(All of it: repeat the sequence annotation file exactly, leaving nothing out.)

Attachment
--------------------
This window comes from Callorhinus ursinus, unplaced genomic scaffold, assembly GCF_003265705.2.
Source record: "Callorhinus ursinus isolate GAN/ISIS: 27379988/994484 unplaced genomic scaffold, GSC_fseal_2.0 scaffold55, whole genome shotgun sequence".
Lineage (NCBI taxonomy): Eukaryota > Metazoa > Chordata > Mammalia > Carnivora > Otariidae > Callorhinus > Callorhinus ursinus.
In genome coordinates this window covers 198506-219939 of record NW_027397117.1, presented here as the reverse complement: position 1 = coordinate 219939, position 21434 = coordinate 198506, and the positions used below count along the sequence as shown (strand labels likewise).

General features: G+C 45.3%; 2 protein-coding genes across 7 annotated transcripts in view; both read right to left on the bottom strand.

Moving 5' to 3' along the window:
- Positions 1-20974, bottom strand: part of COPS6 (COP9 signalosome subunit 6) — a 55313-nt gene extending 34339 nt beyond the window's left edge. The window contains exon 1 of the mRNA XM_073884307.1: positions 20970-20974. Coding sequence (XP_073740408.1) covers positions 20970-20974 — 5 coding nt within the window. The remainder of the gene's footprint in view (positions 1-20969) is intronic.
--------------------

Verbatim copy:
This window comes from Callorhinus ursinus, unplaced genomic scaffold, assembly GCF_003265705.2.
Source record: "Callorhinus ursinus isolate GAN/ISIS: 27379988/994484 unplaced genomic scaffold, GSC_fseal_2.0 scaffold55, whole genome shotgun sequence".
Lineage (NCBI taxonomy): Eukaryota > Metazoa > Chordata > Mammalia > Carnivora > Otariidae > Callorhinus > Callorhinus ursinus.
In genome coordinates this window covers 198506-219939 of record NW_027397117.1, presented here as the reverse complement: position 1 = coordinate 219939, position 21434 = coordinate 198506, and the positions used below count along the sequence as shown (strand labels likewise).

General features: G+C 45.3%; 2 protein-coding genes across 7 annotated transcripts in view; both read right to left on the bottom strand.

Moving 5' to 3' along the window:
- Positions 1-20974, bottom strand: part of COPS6 (COP9 signalosome subunit 6) — a 55313-nt gene extending 34339 nt beyond the window's left edge. The window contains exon 1 of the mRNA XM_073884307.1: positions 20970-20974. Coding sequence (XP_073740408.1) covers positions 20970-20974 — 5 coding nt within the window. The remainder of the gene's footprint in view (positions 1-20969) is intronic.